August 23, 2001
There were 1,911 mass layoff actions by employers in the second quarter of 2001, resulting in the separation of 371,708 workers from their jobs for more than 30 days. Both the total number of layoff events and the number of separations were sharply higher than April-June 2000.
The completion of seasonal work accounted for 27 percent of all events and resulted in 122,615 separations. Permanent closure of worksites occurred in 16 percent of all events and affected 78,452 workers, up from 43,948 workers in the second quarter of 2000. Fewer than half of the employers having layoffs in the second quarter indicated that they anticipated having some type of recall, the smallest proportion since the series began in 1995.
These data are a product of the Mass Layoff Statistics program. "Extended mass layoffs" last more than 30 days and involve 50 or more individuals from a single establishment filing initial claims for unemployment insurance during a consecutive 5-week period. Additional information is available in "Extended Mass Layoffs in the Second Quarter of 2001", news release USDL 01-276.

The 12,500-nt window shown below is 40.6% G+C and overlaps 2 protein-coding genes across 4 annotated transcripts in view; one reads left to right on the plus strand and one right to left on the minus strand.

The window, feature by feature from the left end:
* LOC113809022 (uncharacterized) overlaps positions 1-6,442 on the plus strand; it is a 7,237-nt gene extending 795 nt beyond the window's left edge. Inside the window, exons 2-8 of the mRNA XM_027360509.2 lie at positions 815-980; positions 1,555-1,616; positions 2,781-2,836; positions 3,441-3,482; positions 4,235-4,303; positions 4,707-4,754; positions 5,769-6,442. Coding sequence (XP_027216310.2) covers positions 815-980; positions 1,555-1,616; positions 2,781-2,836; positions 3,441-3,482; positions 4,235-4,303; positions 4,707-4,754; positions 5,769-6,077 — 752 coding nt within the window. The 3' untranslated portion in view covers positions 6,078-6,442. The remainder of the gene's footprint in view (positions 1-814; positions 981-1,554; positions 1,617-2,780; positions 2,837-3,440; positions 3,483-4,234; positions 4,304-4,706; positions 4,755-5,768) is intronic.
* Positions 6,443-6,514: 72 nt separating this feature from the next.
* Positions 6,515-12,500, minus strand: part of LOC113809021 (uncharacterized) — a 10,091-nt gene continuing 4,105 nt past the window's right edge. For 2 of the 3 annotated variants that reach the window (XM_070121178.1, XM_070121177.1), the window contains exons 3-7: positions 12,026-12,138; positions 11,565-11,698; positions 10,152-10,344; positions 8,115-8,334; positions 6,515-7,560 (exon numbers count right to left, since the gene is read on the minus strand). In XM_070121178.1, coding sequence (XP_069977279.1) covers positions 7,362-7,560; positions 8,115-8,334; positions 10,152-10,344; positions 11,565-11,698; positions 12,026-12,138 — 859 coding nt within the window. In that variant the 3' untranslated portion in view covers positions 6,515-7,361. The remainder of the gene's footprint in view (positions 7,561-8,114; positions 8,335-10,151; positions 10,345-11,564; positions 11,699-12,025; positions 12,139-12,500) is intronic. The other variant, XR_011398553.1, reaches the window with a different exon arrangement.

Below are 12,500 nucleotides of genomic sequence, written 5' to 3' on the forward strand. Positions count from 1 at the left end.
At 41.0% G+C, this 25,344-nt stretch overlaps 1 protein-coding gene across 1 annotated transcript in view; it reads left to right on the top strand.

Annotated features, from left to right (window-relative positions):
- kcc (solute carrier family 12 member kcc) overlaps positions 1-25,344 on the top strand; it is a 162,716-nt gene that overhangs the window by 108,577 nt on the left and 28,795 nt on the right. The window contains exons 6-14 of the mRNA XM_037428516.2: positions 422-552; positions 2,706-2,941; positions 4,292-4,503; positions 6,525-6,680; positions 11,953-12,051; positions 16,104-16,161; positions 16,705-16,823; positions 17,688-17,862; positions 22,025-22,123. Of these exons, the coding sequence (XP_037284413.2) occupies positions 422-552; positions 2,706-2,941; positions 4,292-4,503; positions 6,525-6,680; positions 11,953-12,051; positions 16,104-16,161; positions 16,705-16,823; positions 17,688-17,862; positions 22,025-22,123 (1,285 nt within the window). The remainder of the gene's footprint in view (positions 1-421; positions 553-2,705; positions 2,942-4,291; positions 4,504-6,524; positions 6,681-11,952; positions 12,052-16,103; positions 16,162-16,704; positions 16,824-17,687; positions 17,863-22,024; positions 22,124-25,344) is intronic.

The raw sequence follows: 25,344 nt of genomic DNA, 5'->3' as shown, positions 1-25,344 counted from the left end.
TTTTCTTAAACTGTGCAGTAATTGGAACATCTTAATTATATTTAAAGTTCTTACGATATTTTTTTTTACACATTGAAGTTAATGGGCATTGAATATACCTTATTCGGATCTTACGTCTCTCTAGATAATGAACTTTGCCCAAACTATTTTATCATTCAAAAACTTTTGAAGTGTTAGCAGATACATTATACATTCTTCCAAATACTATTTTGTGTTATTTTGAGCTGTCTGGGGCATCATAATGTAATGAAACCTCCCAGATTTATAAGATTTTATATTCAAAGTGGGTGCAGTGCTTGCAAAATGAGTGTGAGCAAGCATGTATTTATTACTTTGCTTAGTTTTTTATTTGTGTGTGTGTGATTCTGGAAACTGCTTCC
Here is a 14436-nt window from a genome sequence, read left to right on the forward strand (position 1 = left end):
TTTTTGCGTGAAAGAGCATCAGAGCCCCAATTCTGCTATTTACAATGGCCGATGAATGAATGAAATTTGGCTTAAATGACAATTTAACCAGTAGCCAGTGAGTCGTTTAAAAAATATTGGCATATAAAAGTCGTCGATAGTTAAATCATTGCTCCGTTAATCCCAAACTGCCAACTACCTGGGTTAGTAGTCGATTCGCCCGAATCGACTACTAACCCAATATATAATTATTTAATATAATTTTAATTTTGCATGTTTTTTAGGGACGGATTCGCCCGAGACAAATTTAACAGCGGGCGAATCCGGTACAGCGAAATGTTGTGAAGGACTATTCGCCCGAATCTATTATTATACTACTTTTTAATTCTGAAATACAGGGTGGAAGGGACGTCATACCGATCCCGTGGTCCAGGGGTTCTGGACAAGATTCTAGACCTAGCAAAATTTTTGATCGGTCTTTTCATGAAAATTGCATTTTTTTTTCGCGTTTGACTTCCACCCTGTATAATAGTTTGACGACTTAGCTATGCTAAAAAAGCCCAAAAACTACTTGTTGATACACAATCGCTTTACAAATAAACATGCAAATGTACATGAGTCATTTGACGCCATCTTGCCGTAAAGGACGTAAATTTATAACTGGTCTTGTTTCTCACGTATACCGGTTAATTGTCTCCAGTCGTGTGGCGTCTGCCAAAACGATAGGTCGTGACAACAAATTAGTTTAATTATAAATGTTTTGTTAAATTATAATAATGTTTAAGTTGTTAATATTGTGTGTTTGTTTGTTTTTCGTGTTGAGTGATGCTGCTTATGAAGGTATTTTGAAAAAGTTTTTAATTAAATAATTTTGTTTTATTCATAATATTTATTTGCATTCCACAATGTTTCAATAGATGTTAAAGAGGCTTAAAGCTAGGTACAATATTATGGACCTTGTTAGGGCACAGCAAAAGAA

Bureau of Labor Statistics, U.S. Department of Labor, The Economics Daily, Extended mass layoffs sharply higher in second quarter on the Internet at http://www.bls.gov/opub/ted/2001/aug/wk3/art04.htm (visited May 27, 2015).
New estimates of personal taxes in Consumer Expenditure Survey
In 2013, the Consumer Expenditure Survey improved its personal tax data.
Trends in long-term unemployment
Long-term unemployment reached historically high levels following the recession of 2007–2009.
Housing: before, during, and after the Great Recession
looks at consumer expenditures on household items, employment in residential construction, prices for household items, and injuries in occupations involved in building and maintaining our homes.